At the November 2019 AAWP AGM, the TEXT editorial team will formally propose the introduction of a new TEXT Levy of $20 for annual membership renewals for our salaried members and $50 on three-years renewals for salaried members. The TEXT Levy will be used for the sole purpose of publishing TEXT via the Scholastica academic journal management platform. We encourage members who would like to find out more about Scholastica to read more about it here: https://scholasticahq.com/

We look forward to the support of members via a full and open discussion about our plans at the 2019 AGM in Sydney. There are more services Scholastica offers, including the archiving of old editions of the journal, and we will continue to investigate the options.

Julienne van Loon, Ross Watkins and Nigel Krauth

 

In this issue

The October 2019 edition includes scholarly contributions that espouse a wide variety of relationships between form, function and the writer – from the literary fragment, poetic form and interpretation, essaying with food waste, and explorations of narrated futures of place, to error, failure and the past self as ‘other’ in memoir, the contemporising of medieval forms, and a revision of screenwriting pedagogy.

Nigel Krauth’s (Griffith University) energising article, ‘Fragmented narratives: Minding the textual gap’, places the historical development of the literary fragment in relation to aspects of writerly process, particularly the ‘minding’ work of writers who craft texts that, arguably, may better reflect our thinking and experience of the world due to their non-linear narrative structures. Krauth connects the aphorism and the feuilleton to contemporary hypertext to explore how the writer of fragments constructs a manipulated reading of the text, impelling the reader to undertake a considerable role in making meaning of the ‘gaps’ opened between fragments.

Continuing the focus on structure and interpretation, in ‘Does function follow form? Openness and formal association in the early poetry of John Forbes’ Aidan Coleman (University of Adelaide) analyses versions of Forbes’s writing to arrive at an understanding of the poet’s methodological use of form. Forbes, Coleman argues, strived for an interpretive openness in his work, while simultaneously leveraging both the fluid and fixed formal features of his poetry to arrive at what he once called ‘formal association’ – a balance of openness and closure.

University of Northumbria’s Tony Williams introduces TEXT to Íslendingasaga in ‘Grettir in Sheffield: Rewriting Icelandic saga as a contemporary novel’. Williams’s 2017 novel NUTCASE is a purposeful contemporary rewriting of the medieval Saga of Grettir the Strong. He critically reflects on the challenging aspects of his set task and how problems were resolved, ultimately arguing that such projects are a means to revitalise both contemporary writing practice/forms and those of the past.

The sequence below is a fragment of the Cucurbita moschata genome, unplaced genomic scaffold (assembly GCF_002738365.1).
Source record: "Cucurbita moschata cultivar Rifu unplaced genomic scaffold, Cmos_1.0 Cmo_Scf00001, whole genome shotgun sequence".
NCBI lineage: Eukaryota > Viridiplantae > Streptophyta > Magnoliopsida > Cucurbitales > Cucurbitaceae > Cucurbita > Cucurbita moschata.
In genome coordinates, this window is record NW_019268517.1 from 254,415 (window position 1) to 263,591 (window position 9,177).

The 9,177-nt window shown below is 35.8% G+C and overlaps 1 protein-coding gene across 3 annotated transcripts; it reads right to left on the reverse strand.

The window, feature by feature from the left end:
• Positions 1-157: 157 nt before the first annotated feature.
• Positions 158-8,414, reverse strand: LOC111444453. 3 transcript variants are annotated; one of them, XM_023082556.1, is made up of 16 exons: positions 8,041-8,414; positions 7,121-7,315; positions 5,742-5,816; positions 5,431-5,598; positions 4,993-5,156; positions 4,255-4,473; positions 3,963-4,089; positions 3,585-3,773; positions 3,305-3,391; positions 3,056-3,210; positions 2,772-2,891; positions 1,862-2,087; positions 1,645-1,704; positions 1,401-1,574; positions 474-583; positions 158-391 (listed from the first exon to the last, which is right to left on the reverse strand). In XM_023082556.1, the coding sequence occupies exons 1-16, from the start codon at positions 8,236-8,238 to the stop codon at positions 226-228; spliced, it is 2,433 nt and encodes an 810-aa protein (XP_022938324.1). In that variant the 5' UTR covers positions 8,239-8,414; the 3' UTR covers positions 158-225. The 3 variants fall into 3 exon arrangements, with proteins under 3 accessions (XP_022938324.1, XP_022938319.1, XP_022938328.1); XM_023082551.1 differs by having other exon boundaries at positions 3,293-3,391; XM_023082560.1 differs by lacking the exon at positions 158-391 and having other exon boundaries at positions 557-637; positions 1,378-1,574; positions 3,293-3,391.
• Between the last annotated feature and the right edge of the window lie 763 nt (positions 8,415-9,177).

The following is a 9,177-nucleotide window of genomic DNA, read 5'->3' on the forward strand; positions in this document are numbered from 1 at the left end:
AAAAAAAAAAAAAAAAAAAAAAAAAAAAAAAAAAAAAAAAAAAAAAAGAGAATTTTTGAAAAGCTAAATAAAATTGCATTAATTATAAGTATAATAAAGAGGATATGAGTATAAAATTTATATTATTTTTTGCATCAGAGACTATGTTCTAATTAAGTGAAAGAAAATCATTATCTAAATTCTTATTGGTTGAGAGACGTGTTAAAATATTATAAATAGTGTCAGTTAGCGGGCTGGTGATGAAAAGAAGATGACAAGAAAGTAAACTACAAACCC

‘Group-devised screenplays and film projects in Higher Education curriculum’, by Marilyn Tofler and Ekaterina Pechenkina (Swinburne University of Technology), furthers TEXT’s stock of articles that focus specifically on the unique qualities of screenwriting practice as a collaborative process. Tofler and Pechenkina offer interesting insights into group work dynamics for screenplay writing within a university setting, a particularly problematic space typified by high levels of conflict and dissatisfaction. The article discusses group work in Higher Education broadly, before detailing their research into the use of student feedback to redesign the structures of group-devised industry projects, forming a transferable model of pedagogical practice.

Prompted by classroom discussions where Master of Creative Writing students queried claims of ‘truth’ in autobiographical texts, Paul Williams (University of the Sunshine Coast) writes against assumptions of the collapsed identity of author, narrator and protagonist in autobiography and memoir. ‘Writing the self as other: Autrebiography’ focuses much of its exploration on Coetzee’s ‘autobiographies’ Boyhood (1998), Youth (2003) and Summertime (2009), as well as Roland Barthes’s Roland Barthes by Roland Barthes (1977), to expound the various autobiographic – or autrebiographic – strategies writers use to position the past self subject as ‘other’.

Also on ways of witnessing the ‘I’ of memoir, Frankie Hanman Siegersma (La Trobe University) presents a lively and compelling exploration of the messiness, sexiness and potential power of poetic error, queer failure, and pleasure and pain as methods of defamiliarising the self. Reading Eve Kofosky Sedgwick’s A Dialogue on Love as a failed cancer memoir, ‘A great, upwelling flux of mutability: Failure and error in Eve Kosofsky Sedgwick’s A Dialogue on Love’ regards these concepts as productive ways to bear witness to one’s self through hybrid modes of expression.

‘Making recipes: Essaying with mess and embodied knowledges’ furthers the dialogue on mess and embodied knowledges, as Sophie Langley (RMIT University) merges the essay with recipes for the productive use of food waste as a mode of critical enquiry. Langley proposes that this hybridised form of writing – a performative experiment with theory, physical practice and metaphor – allows us to think anew about our response to the urgency of current environmental considerations.

In another neat segue, Brigid Magner (RMIT University) and Emily Potter (Deakin University) seek to situate the writer within a literary history of place, in ‘Kurangk/Coorong atmospheres: Postcolonial stories and regional futures’. South Australia’s Kurangk/Coorong region is the meeting place of the Murray River and the sea, a distinctive landscape that joins water and land. Magner and Potter propose a methodology of ‘atmospherics’ – without hierarchy and a point of origin – to entangle the region’s colonial and postcolonial literary histories. Assembling these stories in this way, the authors aim to renew and make fluid the future narratives of the Kurangk/Coorong.

We offer our thanks to all authors and peer reviewers who contributed so generously to this edition, and trust that TEXT’s readership will find these articles just as thought-provoking as we do.

―Ross Watkins and Julienne van Loon

 

 

 
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TEXT
Vol 23 No 2 October 2019
http://www.textjournal.com.au
General Editor: Nigel Krauth. Editors: Julienne van Loon & Ross Watkins
Special Issues Editors: Dallas John Baker, Craig Batty & Liz Ellison
text@textjournal.com.au